Mayan Archaeology > Yucatan > Yucatan
The three flint sun-stones
Oxkintok, which means “Three-day flint” or “Three flint sun-stones” in Mayan, has one of the longest Mayan site occupation periods, from 300 B.C. to 1000 A.D. Unlike the rest of the Puuc cities, it had its peak during the early Classic period (300-500 A.D.) when most of the monumental buildings were constructed. The architecture displays a dominance of pyramid bases over roofed spaces, which is a style associated with Petén+. This city is also known as Maxacan or Tzat Tun Tzat.
It is characterized by the antiquity of its hieroglyphic inscriptions (475 and 859 A.D.), by the guardians on the anthropomorphic stone columns, and above all, by the uniqueness of its early buildings.
Oxkintok’s best known building is the Labyrinth or Tza Tun Tzat, formed by three superimposed levels. From the moment you enter its only door, a childish fear of getting lost comes over you. In ancient Oxkintok, there is also a secret gateway to Xibalbá, the underworld.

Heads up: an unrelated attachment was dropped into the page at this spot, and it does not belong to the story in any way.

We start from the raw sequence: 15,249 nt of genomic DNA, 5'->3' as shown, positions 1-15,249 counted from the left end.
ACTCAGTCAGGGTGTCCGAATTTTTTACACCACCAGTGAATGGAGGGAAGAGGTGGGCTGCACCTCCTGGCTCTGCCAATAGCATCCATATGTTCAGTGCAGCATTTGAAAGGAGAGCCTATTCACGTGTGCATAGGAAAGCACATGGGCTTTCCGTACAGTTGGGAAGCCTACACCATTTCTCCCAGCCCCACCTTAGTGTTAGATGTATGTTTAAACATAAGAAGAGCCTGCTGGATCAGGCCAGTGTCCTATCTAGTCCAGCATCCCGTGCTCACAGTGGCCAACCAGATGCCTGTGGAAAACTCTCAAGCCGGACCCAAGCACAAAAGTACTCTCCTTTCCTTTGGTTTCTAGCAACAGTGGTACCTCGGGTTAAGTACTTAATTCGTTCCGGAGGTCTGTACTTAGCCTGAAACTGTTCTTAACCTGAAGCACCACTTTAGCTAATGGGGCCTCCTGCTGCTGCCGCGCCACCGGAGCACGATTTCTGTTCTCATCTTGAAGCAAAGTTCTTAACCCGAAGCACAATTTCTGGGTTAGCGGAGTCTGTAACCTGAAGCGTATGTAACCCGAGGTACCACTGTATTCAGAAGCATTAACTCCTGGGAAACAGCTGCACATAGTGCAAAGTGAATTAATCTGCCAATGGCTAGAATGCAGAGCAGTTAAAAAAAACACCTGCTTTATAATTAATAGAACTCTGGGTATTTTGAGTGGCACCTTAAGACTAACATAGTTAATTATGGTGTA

There is a mortuary chamber at the end of its intricate hallways and levels, which holds the remains of one of the great lords of Oxkintok.
The men of stone in Oxkintok, located in the east end, are obese figures, dressed in mesh vests, zoomorphic chest pieces and clothing decorated with intertwined rope.
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To get to Campeche from Mérida, take the southwest exit of the city towards Federal Highway 180 Mérida-Calkini. Drive for 50 kilometers on the road to the town of Maxcanu. Before reaching Maxcanu, there is a left turn that leads to the archaeological zone of Oxkintok.